* Eurobond with yield of 9.5 percent maturing in 10 years
* Angola economy suffering from the lower price of crude
* Bond deepens ties with international capital markets -finmin (Adds Fitch rating of Angola bond)
By Herculano Coroado
LUANDA, Nov 5 (Reuters) - Angola sold its first Eurobond on Thursday, raising $1.5 billion via a 10-year issue with a yield of 9.5 percent whose proceeds will be used to support long-term economic development, the finance minister said on Thursday.
The oil-producing southern African nation has said it issued the sovereign debt in order to be less dependent on traditional sources of credit such as bilateral and commercial funds.
Angola has suffered from the lower price of crude, weakening its currency about 35 percent against the dollar this year.
The government has said that a sovereign issuance could enhance Angola’s transparency in the management of its public accounts and better manage the state’s financing costs.
“This inaugural issue is an extremely important step for our country and we view this as the beginning of a long-term relationship with the international capital markets,” Finance Minister Armando Manuel said in a statement.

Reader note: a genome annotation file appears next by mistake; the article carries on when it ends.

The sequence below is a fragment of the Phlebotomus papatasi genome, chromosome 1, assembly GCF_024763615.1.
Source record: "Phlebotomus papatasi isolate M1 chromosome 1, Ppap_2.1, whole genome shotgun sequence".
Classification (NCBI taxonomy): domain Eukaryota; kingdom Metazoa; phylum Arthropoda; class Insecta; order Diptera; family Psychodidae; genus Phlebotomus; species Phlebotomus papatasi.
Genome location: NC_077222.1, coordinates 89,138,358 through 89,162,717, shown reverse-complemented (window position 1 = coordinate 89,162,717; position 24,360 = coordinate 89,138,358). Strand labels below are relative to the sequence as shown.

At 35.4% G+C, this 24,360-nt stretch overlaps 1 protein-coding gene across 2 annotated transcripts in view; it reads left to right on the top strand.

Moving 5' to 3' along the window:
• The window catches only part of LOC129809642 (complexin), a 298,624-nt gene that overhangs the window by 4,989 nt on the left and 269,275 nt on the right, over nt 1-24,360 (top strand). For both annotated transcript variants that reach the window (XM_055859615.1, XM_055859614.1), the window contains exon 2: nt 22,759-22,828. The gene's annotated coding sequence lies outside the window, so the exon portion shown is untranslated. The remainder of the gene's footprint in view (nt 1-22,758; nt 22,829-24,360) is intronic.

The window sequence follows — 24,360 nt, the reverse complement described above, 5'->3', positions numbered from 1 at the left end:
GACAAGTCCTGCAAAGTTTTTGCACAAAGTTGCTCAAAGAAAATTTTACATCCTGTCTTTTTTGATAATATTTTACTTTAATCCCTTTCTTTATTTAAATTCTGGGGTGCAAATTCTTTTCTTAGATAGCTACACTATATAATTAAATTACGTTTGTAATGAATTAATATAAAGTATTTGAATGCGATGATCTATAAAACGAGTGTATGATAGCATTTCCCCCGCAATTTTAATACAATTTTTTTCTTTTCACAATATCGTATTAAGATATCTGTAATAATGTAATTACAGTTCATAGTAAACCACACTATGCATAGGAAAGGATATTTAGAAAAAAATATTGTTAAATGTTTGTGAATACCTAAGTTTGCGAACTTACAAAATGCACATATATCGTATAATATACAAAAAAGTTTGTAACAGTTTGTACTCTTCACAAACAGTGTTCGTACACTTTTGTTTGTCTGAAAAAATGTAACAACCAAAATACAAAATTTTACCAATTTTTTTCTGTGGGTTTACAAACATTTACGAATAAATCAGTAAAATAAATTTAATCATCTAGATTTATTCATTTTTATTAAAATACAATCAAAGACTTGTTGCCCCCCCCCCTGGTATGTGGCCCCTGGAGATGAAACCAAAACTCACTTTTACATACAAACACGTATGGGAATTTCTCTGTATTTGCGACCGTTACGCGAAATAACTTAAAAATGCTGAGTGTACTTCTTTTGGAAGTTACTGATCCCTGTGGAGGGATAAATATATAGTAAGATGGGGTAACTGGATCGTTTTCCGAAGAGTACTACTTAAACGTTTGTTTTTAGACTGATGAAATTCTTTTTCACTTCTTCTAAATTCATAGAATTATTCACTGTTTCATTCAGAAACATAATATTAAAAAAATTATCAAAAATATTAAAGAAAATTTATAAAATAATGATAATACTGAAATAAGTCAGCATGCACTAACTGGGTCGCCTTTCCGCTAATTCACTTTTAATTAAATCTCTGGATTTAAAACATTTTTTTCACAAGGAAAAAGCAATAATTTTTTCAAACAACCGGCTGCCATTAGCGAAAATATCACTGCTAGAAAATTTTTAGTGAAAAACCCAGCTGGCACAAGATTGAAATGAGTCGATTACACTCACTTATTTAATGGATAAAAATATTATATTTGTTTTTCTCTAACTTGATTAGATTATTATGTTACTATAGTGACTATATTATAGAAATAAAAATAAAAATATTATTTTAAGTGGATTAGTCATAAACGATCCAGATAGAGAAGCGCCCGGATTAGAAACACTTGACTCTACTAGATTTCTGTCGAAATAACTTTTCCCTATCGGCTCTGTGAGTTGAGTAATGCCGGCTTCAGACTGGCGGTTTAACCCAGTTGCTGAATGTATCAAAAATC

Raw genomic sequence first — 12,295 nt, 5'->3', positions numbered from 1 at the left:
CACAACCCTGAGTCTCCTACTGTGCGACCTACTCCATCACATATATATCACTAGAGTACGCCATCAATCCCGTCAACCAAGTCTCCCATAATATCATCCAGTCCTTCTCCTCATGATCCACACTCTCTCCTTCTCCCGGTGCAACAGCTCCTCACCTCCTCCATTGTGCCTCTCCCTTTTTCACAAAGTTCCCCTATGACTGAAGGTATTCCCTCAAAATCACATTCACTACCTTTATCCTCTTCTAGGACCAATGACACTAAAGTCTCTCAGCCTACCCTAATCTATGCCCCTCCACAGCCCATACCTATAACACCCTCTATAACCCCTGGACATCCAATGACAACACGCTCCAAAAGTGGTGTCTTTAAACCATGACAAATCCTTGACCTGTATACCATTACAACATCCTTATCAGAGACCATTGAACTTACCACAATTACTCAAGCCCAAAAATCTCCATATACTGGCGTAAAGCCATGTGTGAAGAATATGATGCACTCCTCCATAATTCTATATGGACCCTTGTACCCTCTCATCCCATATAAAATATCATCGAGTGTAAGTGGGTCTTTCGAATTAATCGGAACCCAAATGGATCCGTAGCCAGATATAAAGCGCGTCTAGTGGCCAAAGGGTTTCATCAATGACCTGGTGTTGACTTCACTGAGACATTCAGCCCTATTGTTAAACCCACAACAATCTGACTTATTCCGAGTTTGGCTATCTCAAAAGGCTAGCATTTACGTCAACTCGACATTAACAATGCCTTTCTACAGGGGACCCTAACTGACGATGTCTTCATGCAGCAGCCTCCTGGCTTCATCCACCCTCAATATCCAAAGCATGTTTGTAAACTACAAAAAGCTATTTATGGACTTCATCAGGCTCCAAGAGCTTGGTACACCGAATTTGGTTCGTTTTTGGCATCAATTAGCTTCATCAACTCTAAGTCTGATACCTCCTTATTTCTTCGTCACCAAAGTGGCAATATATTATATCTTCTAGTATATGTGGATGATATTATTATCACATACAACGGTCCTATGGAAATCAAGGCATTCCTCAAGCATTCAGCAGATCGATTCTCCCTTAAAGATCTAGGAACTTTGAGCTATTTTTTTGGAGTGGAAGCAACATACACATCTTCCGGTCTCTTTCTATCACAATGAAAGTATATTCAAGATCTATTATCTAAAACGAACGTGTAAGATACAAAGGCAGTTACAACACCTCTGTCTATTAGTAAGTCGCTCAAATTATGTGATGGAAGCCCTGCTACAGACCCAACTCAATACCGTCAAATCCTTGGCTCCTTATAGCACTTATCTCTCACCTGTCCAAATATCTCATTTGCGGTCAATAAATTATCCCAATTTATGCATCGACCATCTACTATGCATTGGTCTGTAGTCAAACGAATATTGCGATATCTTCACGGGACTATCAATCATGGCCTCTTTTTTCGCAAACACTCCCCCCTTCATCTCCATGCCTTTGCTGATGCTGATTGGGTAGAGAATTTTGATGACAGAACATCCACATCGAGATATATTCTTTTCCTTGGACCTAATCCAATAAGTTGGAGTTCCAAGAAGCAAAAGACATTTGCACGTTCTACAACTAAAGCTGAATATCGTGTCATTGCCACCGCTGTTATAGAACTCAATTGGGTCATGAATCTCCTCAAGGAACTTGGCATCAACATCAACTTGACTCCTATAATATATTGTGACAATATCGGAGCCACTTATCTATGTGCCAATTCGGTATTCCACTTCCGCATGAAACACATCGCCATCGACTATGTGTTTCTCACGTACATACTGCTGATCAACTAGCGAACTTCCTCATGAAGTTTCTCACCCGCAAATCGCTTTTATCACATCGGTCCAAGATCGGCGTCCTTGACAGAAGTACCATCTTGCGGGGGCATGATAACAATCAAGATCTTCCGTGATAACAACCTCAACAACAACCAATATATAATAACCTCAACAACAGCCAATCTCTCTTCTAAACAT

Manuel did not give details of how the cash raised would be used. He concluded a 10-day roadshow across the United States and Europe in New York on Wednesday, having gathered more than 100 potential investors who included fund managers, banks and pension funds, officials said.
Fitch Ratings assigned the bond maturing in November 2025 a “highly speculative “ B+ rating, in line with Angola’s sovereign rating. Angola is rated Ba2 by Moody’s and B+ by Standard & Poor’s and Fitch.
The government hired Deutsche Bank as leader of a consortium that included Goldman Sachs and ICBC International to arrange the meetings with U.S. and European investors.
Angola’s initially announced plans for a debut Eurobond in 2011 but delayed the deal.
The economy will grow more slowly than expected this year, the government has said, as lower oil revenues hit public spending, hobble the currency and push up debt levels in Africa’s second largest crude exporter.
Luanda in October cut its 2015 growth forecast to 4 percent from a previous estimate of 6 percent. Angola relies on oil exports for two-thirds of tax revenue and 95 percent of foreign currency receipts. (Writing by James Macharia; Editing by Catherine Evans)